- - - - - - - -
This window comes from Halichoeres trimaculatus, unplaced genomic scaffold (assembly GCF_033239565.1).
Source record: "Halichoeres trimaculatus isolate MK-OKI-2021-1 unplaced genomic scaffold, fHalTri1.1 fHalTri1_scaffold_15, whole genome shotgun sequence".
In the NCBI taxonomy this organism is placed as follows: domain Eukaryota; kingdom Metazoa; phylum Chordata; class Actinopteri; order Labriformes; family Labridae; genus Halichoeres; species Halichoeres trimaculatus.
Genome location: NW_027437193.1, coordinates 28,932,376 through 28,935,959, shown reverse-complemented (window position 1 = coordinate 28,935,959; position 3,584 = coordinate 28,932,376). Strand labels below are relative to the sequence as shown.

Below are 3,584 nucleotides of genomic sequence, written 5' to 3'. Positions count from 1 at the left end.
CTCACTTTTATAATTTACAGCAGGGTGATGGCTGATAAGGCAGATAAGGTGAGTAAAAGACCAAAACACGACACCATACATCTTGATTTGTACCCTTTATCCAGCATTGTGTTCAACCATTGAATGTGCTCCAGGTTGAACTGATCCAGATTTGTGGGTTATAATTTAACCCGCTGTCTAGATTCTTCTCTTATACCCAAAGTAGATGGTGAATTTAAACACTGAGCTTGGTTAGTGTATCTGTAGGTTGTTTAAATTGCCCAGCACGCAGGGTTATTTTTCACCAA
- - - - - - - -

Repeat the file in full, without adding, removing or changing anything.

This window comes from Halichoeres trimaculatus, unplaced genomic scaffold (assembly GCF_033239565.1).
Source record: "Halichoeres trimaculatus isolate MK-OKI-2021-1 unplaced genomic scaffold, fHalTri1.1 fHalTri1_scaffold_15, whole genome shotgun sequence".
In the NCBI taxonomy this organism is placed as follows: domain Eukaryota; kingdom Metazoa; phylum Chordata; class Actinopteri; order Labriformes; family Labridae; genus Halichoeres; species Halichoeres trimaculatus.
Genome location: NW_027437193.1, coordinates 28,932,376 through 28,935,959, shown reverse-complemented (window position 1 = coordinate 28,935,959; position 3,584 = coordinate 28,932,376). Strand labels below are relative to the sequence as shown.

Below are 3,584 nucleotides of genomic sequence, written 5' to 3'. Positions count from 1 at the left end.
CTCACTTTTATAATTTACAGCAGGGTGATGGCTGATAAGGCAGATAAGGTGAGTAAAAGACCAAAACACGACACCATACATCTTGATTTGTACCCTTTATCCAGCATTGTGTTCAACCATTGAATGTGCTCCAGGTTGAACTGATCCAGATTTGTGGGTTATAATTTAACCCGCTGTCTAGATTCTTCTCTTATACCCAAAGTAGATGGTGAATTTAAACACTGAGCTTGGTTAGTGTATCTGTAGGTTGTTTAAATTGCCCAGCACGCAGGGTTATTTTTCACCAA